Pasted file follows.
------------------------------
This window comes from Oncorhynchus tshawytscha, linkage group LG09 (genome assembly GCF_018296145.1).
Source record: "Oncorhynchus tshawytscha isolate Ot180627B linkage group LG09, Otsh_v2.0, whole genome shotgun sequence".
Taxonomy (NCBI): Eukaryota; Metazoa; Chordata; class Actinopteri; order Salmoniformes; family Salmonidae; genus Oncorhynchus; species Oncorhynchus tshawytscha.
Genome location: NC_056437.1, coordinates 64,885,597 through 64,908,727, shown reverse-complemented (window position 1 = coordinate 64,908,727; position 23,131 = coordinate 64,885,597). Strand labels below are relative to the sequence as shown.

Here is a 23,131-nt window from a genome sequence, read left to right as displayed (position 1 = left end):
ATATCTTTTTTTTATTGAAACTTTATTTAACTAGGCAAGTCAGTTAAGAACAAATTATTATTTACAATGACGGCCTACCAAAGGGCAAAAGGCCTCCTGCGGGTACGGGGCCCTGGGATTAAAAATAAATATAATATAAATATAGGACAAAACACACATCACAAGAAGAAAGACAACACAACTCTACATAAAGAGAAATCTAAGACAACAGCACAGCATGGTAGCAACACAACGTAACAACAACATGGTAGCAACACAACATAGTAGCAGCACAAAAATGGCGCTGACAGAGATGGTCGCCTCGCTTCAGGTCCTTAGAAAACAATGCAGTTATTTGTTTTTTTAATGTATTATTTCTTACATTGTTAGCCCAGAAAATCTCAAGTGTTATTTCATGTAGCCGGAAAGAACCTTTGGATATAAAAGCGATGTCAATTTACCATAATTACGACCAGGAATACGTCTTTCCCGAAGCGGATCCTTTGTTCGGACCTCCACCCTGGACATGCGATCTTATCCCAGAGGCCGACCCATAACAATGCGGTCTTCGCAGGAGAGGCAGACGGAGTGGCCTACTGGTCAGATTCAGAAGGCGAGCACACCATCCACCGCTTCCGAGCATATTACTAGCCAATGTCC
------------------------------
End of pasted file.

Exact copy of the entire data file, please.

This window comes from Oncorhynchus tshawytscha, linkage group LG09 (genome assembly GCF_018296145.1).
Source record: "Oncorhynchus tshawytscha isolate Ot180627B linkage group LG09, Otsh_v2.0, whole genome shotgun sequence".
Taxonomy (NCBI): Eukaryota; Metazoa; Chordata; class Actinopteri; order Salmoniformes; family Salmonidae; genus Oncorhynchus; species Oncorhynchus tshawytscha.
Genome location: NC_056437.1, coordinates 64,885,597 through 64,908,727, shown reverse-complemented (window position 1 = coordinate 64,908,727; position 23,131 = coordinate 64,885,597). Strand labels below are relative to the sequence as shown.

Here is a 23,131-nt window from a genome sequence, read left to right as displayed (position 1 = left end):
ATATCTTTTTTTTATTGAAACTTTATTTAACTAGGCAAGTCAGTTAAGAACAAATTATTATTTACAATGACGGCCTACCAAAGGGCAAAAGGCCTCCTGCGGGTACGGGGCCCTGGGATTAAAAATAAATATAATATAAATATAGGACAAAACACACATCACAAGAAGAAAGACAACACAACTCTACATAAAGAGAAATCTAAGACAACAGCACAGCATGGTAGCAACACAACGTAACAACAACATGGTAGCAACACAACATAGTAGCAGCACAAAAATGGCGCTGACAGAGATGGTCGCCTCGCTTCAGGTCCTTAGAAAACAATGCAGTTATTTGTTTTTTTAATGTATTATTTCTTACATTGTTAGCCCAGAAAATCTCAAGTGTTATTTCATGTAGCCGGAAAGAACCTTTGGATATAAAAGCGATGTCAATTTACCATAATTACGACCAGGAATACGTCTTTCCCGAAGCGGATCCTTTGTTCGGACCTCCACCCTGGACATGCGATCTTATCCCAGAGGCCGACCCATAACAATGCGGTCTTCGCAGGAGAGGCAGACGGAGTGGCCTACTGGTCAGATTCAGAAGGCGAGCACACCATCCACCGCTTCCGAGCATATTACTAGCCAATGTCC